Make sure there are intrinsic reasons for the two dimensions in the matrix (e.g. region and function) to collaborate rather than to compete e.g. don’t let them fight over control of the P&L account.
  3. Limit breadth and depth
    Keep things simple – stick to two organising principles (e.g. product + region or region + function).
  4. Don’t pretend it is not a matrix
    Don’t make a distinction between a dotted and full reporting line, implying that the ‘dotted line’ relationship is of secondary importance. Position the two reporting lines of a matrixed manager as fully balanced (i.e. 50-50).
  5. Escalate by exception only
    A common complaint about a matrix structure is that it increases upward reporting and slows decision making. It is up to the higher levels to refuse unwarranted upward escalation of trade-offs and conflicts.

Weak vs. strong matrix structures

In the context of managing projects companies often either adopt a Project Structure or a Matrix Structure. In a Project Structure, the Project Manager has a team that work full time for them and when the project is completed the team disband. In matrix structures people typically work on projects part time. Matrix Project structures are often described as weak, or strong.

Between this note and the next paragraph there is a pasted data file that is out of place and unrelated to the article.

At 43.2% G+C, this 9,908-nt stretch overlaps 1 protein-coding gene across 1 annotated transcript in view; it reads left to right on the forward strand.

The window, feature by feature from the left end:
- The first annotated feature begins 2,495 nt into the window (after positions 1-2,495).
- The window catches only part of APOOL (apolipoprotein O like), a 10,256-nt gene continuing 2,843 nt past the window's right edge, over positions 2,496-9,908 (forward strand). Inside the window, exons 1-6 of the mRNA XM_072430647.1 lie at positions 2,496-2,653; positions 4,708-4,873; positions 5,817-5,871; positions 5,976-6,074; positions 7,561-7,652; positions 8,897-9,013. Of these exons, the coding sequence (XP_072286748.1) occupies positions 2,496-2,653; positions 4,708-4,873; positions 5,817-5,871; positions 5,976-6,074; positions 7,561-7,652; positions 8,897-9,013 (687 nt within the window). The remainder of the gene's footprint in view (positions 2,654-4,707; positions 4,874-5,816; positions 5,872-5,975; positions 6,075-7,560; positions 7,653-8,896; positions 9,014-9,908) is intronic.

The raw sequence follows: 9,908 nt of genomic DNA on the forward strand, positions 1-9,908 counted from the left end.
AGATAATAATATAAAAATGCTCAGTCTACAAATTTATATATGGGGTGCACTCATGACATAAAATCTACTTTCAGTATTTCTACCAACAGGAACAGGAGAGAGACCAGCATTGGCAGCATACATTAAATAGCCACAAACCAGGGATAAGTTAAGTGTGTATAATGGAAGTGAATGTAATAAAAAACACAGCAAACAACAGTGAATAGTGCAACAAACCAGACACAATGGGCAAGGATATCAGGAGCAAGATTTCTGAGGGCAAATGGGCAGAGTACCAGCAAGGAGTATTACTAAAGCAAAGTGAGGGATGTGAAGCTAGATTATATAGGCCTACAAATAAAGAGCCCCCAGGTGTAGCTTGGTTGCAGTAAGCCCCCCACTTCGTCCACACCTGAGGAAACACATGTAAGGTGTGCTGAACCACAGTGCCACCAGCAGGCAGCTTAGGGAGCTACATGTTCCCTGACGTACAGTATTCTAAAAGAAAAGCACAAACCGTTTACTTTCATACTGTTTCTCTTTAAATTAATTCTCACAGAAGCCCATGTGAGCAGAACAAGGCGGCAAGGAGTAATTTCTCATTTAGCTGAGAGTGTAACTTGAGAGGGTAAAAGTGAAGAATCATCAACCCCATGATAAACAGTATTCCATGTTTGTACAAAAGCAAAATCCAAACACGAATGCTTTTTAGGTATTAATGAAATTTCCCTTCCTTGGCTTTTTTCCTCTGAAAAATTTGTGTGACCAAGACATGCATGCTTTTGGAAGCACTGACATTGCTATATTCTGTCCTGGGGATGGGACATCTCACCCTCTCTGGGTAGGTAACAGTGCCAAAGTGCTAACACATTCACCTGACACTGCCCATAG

In a ‘weak’ matrix structure a Project Manager acts as an administrator or co-ordinator. The role is essentially to do with the communication and reporting of results (rather than decision making). This structure is also often called a Functional Matrix, because most of the power stays with the supporting functions (e.g. engineering, IT, finance etc.)

In a ‘strong’ matrix structure the Project Manager is directly responsible for the delivery of the project and has decision making authority, including control of the budget. They will liaise with Functional Managers to get the resources they need allocated to the task they need done. Typically, the Project Manager will be allocated full time for the duration of the project.

There is (of course) a hybrid version, where the Project Manager has joint responsibility for the project outcome with the Functional Managers and that’s known as a ‘balanced’ matrix structure.

Which system is ‘best’ is a function of the type of project being undertaken. What is undeniable however, is that to make any of these matrix systems work the Project Manager has to rely not only on their technical expertise but also the ability to influence without authority. So, the political savvy associated with skills like stakeholder analysis, coalition building and negotiation techniques is a key success factor in making these structures work well.